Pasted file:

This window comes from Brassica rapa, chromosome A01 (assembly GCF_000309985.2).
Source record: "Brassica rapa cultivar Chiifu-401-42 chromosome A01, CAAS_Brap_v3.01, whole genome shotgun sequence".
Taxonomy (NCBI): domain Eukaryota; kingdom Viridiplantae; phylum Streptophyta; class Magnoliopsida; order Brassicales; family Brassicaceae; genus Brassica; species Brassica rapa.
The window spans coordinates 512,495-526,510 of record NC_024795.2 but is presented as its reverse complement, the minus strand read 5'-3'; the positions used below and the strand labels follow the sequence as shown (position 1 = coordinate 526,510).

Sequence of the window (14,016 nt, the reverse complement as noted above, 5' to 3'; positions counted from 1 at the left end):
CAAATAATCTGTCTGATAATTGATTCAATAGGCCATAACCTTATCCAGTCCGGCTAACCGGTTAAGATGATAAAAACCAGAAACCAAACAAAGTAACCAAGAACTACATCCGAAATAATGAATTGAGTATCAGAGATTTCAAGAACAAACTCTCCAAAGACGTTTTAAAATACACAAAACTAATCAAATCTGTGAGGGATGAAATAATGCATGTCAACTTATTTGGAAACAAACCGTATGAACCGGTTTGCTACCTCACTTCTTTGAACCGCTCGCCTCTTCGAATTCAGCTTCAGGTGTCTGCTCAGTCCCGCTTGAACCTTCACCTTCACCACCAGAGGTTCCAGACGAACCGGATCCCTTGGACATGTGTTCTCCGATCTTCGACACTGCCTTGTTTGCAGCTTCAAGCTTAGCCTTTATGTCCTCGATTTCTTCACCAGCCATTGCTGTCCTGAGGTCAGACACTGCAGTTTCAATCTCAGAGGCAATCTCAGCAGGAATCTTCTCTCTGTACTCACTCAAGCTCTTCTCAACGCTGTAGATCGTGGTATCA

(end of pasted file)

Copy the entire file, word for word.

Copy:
This window comes from Brassica rapa, chromosome A01 (assembly GCF_000309985.2).
Source record: "Brassica rapa cultivar Chiifu-401-42 chromosome A01, CAAS_Brap_v3.01, whole genome shotgun sequence".
Taxonomy (NCBI): domain Eukaryota; kingdom Viridiplantae; phylum Streptophyta; class Magnoliopsida; order Brassicales; family Brassicaceae; genus Brassica; species Brassica rapa.
The window spans coordinates 512,495-526,510 of record NC_024795.2 but is presented as its reverse complement, the minus strand read 5'-3'; the positions used below and the strand labels follow the sequence as shown (position 1 = coordinate 526,510).

Sequence of the window (14,016 nt, the reverse complement as noted above, 5' to 3'; positions counted from 1 at the left end):
CAAATAATCTGTCTGATAATTGATTCAATAGGCCATAACCTTATCCAGTCCGGCTAACCGGTTAAGATGATAAAAACCAGAAACCAAACAAAGTAACCAAGAACTACATCCGAAATAATGAATTGAGTATCAGAGATTTCAAGAACAAACTCTCCAAAGACGTTTTAAAATACACAAAACTAATCAAATCTGTGAGGGATGAAATAATGCATGTCAACTTATTTGGAAACAAACCGTATGAACCGGTTTGCTACCTCACTTCTTTGAACCGCTCGCCTCTTCGAATTCAGCTTCAGGTGTCTGCTCAGTCCCGCTTGAACCTTCACCTTCACCACCAGAGGTTCCAGACGAACCGGATCCCTTGGACATGTGTTCTCCGATCTTCGACACTGCCTTGTTTGCAGCTTCAAGCTTAGCCTTTATGTCCTCGATTTCTTCACCAGCCATTGCTGTCCTGAGGTCAGACACTGCAGTTTCAATCTCAGAGGCAATCTCAGCAGGAATCTTCTCTCTGTACTCACTCAAGCTCTTCTCAACGCTGTAGATCGTGGTATCA